Wisconsin Supreme Court Justice Brian Hagedorn knows something about being attacked for his religious faith. While running for the state Supreme Court in 2019, Hagedorn was attacked by the left and its ally The Milwaukee Journal Sentinel for daring to be a traditional conservative Christian as well as a judge.

Hagedorn fought back, starting with this op-ed in RightWisconsin, and won the election. Now the Wisconsin Supreme Court Justice is seeing similar attacks on Judge Amy Coney Barrett, the U.S. Supreme Court nominee to replace the late Justice Ruth Bader Ginsburg.

In an op-ed for The Wall Street Journal, Hagedorn says Democrats should avoid opposing Barrett on religious grounds and warns that the public won’t stand for it.

The not-so-subtle message was that I was dangerous because I was a Christian. These attacks were unfair, wrong and painful. My children would pull up a song on YouTube or turn on the television and be told that their father hated all sorts of people, a charge they knew to be false.

As offensive as it was to me and my family, it offended Wisconsinites even more. People who had never cared about judicial races rose up. Citizens sounded the alarm, volunteered their time, and spread the message to friends and family. Maybe more than anything, they prayed.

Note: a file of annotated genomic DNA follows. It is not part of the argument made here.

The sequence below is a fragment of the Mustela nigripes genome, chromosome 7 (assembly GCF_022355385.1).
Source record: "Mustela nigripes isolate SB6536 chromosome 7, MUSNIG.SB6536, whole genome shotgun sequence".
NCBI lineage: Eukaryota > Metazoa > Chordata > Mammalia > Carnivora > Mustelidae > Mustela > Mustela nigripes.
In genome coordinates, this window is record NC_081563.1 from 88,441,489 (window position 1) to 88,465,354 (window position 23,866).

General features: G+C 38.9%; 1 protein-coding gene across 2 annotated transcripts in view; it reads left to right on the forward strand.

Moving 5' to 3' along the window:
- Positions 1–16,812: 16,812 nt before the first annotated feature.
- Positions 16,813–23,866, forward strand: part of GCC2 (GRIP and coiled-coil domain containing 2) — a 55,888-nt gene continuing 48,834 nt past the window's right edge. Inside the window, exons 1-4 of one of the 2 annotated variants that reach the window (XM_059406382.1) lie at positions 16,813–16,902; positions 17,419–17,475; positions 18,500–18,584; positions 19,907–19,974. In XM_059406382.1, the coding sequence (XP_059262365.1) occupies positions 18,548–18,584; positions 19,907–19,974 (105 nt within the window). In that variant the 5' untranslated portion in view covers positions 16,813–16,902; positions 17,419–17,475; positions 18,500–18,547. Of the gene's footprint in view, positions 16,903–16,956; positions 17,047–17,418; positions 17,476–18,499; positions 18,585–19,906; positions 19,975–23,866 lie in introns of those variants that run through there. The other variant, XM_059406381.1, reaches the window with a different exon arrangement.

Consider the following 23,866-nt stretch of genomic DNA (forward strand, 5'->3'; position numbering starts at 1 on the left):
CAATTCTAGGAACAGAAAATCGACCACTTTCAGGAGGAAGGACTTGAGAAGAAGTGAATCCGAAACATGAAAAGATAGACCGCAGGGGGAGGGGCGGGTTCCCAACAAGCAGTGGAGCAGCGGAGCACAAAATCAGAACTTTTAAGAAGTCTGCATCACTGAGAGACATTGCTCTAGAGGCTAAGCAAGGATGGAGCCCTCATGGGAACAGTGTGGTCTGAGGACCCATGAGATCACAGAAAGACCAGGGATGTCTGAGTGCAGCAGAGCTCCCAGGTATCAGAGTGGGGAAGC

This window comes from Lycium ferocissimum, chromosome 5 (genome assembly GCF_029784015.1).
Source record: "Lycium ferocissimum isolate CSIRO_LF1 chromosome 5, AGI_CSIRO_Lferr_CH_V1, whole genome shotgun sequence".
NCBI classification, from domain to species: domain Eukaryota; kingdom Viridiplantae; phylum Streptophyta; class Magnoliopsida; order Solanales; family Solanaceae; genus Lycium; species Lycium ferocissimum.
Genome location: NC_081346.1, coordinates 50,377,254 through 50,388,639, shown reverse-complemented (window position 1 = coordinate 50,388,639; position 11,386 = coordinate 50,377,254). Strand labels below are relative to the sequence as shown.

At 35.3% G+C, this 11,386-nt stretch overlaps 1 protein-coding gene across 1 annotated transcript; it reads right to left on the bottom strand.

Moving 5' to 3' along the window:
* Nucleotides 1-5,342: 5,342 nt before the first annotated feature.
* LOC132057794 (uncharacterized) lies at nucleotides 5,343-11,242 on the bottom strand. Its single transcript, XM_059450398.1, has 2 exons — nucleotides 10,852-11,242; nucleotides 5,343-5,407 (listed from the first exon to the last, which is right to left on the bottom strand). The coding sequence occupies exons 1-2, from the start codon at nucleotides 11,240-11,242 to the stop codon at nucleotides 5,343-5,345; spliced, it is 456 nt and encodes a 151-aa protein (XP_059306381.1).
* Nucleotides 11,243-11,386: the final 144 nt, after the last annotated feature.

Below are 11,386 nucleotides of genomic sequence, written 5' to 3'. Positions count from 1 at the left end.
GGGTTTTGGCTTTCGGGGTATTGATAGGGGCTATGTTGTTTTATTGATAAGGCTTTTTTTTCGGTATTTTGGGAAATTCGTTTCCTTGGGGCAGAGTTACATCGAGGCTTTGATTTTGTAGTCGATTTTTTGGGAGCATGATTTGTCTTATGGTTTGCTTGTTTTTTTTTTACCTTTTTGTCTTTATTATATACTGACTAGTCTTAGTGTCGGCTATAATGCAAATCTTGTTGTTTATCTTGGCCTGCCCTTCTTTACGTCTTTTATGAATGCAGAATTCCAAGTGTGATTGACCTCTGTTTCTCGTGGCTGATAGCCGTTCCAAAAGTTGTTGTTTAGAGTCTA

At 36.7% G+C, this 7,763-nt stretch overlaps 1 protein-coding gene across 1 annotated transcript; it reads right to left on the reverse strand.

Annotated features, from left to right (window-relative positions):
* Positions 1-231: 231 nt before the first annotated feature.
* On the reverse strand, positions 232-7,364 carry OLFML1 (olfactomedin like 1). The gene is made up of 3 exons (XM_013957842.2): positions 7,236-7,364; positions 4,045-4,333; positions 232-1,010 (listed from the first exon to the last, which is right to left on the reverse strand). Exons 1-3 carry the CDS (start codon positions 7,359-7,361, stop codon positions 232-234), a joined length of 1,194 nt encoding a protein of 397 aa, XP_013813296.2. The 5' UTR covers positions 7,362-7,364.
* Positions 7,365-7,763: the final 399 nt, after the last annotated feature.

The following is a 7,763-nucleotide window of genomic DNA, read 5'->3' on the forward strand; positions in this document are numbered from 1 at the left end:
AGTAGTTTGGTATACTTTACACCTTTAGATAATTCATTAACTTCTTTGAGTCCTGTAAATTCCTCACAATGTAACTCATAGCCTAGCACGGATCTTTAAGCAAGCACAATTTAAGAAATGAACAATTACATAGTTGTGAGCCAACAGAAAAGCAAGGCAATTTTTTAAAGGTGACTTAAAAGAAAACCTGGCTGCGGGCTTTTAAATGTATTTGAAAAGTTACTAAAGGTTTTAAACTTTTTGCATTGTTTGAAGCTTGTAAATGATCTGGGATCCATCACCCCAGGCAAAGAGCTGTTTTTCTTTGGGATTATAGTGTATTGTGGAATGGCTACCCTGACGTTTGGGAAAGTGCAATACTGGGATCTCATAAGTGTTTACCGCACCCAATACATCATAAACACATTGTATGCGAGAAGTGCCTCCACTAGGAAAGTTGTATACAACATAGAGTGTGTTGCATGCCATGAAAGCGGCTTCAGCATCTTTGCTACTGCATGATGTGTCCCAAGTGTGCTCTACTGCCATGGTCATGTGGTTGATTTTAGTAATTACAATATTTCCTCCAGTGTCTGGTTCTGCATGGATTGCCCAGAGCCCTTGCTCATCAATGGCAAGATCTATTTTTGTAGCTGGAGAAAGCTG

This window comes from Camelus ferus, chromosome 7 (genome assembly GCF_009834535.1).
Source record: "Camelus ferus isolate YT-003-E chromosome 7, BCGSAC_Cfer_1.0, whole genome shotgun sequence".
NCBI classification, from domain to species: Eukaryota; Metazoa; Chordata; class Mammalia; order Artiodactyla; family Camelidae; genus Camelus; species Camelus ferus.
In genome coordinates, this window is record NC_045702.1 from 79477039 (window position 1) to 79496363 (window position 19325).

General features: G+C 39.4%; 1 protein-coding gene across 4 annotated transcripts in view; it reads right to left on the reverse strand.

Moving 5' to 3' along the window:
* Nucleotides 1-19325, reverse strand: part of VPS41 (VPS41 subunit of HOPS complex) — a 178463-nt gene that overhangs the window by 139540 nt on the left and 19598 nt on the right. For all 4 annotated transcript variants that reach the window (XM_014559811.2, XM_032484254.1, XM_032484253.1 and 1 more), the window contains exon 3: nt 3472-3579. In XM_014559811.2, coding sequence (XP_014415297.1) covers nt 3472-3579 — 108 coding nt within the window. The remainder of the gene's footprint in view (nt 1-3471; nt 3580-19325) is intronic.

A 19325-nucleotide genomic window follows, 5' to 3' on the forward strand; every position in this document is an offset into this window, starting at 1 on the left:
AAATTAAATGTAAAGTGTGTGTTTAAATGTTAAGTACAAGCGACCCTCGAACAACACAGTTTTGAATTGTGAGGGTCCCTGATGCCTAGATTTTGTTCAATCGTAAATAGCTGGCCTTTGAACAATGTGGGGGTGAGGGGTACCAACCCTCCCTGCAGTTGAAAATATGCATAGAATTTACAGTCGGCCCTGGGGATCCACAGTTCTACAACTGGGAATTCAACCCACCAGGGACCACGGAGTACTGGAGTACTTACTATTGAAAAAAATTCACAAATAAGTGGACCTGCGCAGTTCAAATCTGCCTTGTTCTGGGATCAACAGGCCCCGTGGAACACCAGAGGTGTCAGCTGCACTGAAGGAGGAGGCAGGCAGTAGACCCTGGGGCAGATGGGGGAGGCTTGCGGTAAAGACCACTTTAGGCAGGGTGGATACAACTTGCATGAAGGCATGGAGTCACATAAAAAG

Despite being vastly outspent and left for dead by the political class, on April 2, 2019, I won by fewer than 6,000 votes in what one reporter called the biggest upset he’d seen in 20 years covering Wisconsin politics. 

The blatant religious bigotry displayed by my opponents backfired spectacularly. When people heard the message that people of faith are unwelcome in the public square, they were outraged. They felt personally attacked, as if they were the ones being told their religion was full of hate and that because of their beliefs they had forfeited their right to participate in public life. Voters responded by sending an unmistakable message, to the shock of the media and political elites.